Thursday 29 September 2011

The Wrong Kind Of Bond Girl

It's been a busy, buzzy couple of weeks for UK fashion. London Fashion Week has been a big success, and the launch of Westfield Stratford has given us the unlikely sight of fashionistas flocking to one of the grimmer corners of East London. But, as the Ecologist makes clear in a recent article, there's a ghost at the party.

Sourcing clothes ethically and at a good price is a tough balance. According to Dutch corporate investors SOMO in a report published in May, that balance is teetering in a very dark direction indeed.

Bonded labour has been an unpleasant reality in the marketplace for centuries. It's tantamount to slavery. In India, the practice is known as 'sumangali'. Girls as young as 14 are signed to three-year contracts, offered free accommodation and pay, with a lump sum payment to be made at the end. It seems an attractive prospect, especially for families that are looking to build enough money for a dowry payment.

The reality isn't so rosy. For the duration of that time, the girls effectively belong to the factory. They live in dormitories with no freedom or privacy, offered no benefits and are forced to work unpaid overtime. If they quit before the contract is up, then they forfeit the final payment.

According to SOMO, retailers like Tesco, H&M and Next all use factories that have workers under sumangali contracts. Fortunately, all three have signed pledges condemning the practice and are working with NGO's to get a three year plan under way to bring the practice to an end. But progress is likely to be slow and involve delicate negotiations. Sumangali is ingrained into the Indian way of work, and the SOMO report admits that any company doing business there is likely to indirectly source from suppliers that use the practice. Simply walking away from India helps no-one, least of all the girls at the bottom of the stack who most need the money.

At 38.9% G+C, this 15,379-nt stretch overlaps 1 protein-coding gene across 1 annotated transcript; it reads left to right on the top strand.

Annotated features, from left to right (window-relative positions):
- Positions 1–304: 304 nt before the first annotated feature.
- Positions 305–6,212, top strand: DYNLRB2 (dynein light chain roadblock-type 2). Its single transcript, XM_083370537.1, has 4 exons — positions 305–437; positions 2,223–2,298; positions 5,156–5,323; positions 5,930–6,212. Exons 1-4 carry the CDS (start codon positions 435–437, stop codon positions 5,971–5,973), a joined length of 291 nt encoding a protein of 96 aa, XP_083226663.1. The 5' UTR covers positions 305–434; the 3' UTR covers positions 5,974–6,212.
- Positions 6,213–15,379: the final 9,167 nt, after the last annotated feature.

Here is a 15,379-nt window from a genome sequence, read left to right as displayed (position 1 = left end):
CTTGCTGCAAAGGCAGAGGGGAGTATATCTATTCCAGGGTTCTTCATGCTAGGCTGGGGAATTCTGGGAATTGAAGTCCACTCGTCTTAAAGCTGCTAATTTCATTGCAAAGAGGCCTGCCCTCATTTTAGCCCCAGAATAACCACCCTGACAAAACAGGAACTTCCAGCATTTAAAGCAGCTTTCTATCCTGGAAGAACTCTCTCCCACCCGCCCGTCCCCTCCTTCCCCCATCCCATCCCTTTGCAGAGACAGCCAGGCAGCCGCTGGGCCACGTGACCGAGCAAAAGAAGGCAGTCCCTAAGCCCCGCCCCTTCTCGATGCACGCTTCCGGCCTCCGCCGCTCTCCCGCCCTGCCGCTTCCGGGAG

None of which makes for particularly uplifting reading, I know. But even if it does take years to eliminate, or at least marginalise an exploitative practice that's been going for centuries, it's worth the effort.

The Ecologist: UK retailers struggle with bonded girl labour in India.

Monday 26 September 2011

I'm Not Slippin', I'm Just Livin'




How cool are these shirts? Supplied by Pier 32 for Studio 3 Arts, the three bold colours and glorious retro typefaces are enough to tickle this blogger's WANT nodes.

Studio 3 Arts are an issue-driven arts organisation based around East London and the Essex borderlands, helping to get local people involved in high quality arts projects. Their mission?
"Our aim is to use creativity to build communities. By encouraging existing interest in arts, and offering new creative experiences, we hope to improve individual lives, reduce social exclusion, and help to build stronger communities.
Our mission is to make art available to everyone. We encourage people to explore artforms they know and enjoy, and enable them to try new, untried ones. This process allows us to discover new, emerging artists and make art happen in unexpected places."